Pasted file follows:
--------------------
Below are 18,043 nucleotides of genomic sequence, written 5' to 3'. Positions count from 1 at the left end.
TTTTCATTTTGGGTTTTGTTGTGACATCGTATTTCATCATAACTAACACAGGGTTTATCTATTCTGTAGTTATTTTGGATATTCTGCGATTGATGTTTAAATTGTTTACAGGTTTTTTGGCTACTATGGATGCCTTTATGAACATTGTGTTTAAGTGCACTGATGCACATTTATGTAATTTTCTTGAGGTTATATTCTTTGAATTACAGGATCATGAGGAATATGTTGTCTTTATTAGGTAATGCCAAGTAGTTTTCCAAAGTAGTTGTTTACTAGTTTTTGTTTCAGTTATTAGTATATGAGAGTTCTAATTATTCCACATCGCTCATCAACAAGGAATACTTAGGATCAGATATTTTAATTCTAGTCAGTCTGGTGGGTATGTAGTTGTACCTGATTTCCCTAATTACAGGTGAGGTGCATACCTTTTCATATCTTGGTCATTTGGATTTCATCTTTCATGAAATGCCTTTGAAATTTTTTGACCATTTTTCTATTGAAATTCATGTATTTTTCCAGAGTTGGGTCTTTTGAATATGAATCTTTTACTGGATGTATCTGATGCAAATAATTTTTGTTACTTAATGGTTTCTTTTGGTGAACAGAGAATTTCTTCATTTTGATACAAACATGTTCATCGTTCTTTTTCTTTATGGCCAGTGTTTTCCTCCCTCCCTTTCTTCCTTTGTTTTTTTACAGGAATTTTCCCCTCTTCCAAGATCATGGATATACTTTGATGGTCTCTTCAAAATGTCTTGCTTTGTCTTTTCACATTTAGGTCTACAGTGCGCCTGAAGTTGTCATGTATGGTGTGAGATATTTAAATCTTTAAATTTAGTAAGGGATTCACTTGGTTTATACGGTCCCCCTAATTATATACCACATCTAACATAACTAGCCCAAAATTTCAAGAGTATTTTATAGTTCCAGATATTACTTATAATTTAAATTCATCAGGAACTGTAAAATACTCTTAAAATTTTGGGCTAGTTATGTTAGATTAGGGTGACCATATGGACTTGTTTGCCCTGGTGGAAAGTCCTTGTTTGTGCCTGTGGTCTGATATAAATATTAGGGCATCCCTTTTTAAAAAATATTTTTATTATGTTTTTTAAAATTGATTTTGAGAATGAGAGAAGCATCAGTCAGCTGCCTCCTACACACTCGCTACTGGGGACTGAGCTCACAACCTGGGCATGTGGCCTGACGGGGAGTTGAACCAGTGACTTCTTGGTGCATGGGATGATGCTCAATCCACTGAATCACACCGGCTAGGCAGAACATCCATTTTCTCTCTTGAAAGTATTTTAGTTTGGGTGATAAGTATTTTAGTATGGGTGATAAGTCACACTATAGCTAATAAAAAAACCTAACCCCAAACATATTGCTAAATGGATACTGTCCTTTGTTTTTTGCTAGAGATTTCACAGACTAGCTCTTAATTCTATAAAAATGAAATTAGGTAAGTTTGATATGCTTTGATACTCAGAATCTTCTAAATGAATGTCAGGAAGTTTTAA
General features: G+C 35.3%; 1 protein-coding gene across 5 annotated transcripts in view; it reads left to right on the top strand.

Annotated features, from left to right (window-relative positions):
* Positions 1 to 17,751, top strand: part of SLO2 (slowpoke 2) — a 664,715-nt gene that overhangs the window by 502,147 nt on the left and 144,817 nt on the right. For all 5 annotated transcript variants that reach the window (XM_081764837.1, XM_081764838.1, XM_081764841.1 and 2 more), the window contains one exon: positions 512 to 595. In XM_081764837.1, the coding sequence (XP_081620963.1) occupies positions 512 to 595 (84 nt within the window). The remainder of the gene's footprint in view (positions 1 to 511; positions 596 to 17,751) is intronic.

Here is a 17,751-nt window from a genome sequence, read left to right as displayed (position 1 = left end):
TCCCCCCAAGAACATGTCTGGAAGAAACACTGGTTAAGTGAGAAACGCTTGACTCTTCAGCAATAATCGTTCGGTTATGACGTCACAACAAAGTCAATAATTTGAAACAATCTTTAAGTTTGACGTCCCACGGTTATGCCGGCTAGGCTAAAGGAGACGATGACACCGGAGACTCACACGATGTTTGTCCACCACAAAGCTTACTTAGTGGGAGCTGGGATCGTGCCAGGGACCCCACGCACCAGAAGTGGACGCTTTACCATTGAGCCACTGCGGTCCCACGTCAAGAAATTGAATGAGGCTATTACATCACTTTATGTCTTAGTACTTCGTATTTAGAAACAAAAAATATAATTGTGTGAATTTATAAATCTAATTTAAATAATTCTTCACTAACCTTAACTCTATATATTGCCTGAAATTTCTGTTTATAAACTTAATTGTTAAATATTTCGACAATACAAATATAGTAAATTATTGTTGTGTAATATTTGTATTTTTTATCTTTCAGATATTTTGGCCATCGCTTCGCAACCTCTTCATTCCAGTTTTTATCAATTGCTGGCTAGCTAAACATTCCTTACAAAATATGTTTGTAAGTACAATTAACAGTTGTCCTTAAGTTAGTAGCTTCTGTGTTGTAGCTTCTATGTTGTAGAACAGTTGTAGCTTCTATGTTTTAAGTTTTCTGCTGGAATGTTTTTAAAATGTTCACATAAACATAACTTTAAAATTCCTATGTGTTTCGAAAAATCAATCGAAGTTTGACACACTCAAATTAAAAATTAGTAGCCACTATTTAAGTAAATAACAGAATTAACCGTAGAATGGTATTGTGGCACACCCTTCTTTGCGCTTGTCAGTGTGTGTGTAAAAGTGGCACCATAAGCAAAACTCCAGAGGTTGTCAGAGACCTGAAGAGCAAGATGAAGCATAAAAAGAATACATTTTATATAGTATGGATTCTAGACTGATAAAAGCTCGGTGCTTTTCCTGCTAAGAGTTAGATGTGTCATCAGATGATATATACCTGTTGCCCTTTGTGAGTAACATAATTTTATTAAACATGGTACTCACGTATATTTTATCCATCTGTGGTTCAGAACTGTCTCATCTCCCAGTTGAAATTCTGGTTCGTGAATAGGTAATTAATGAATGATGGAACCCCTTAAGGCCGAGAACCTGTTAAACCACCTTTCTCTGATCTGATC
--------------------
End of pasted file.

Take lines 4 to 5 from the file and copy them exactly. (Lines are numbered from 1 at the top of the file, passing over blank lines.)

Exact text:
Annotated features, from left to right (window-relative positions):
* Positions 1 to 17,751, top strand: part of SLO2 (slowpoke 2) — a 664,715-nt gene that overhangs the window by 502,147 nt on the left and 144,817 nt on the right. For all 5 annotated transcript variants that reach the window (XM_081764837.1, XM_081764838.1, XM_081764841.1 and 2 more), the window contains one exon: positions 512 to 595. In XM_081764837.1, the coding sequence (XP_081620963.1) occupies positions 512 to 595 (84 nt within the window). The remainder of the gene's footprint in view (positions 1 to 511; positions 596 to 17,751) is intronic.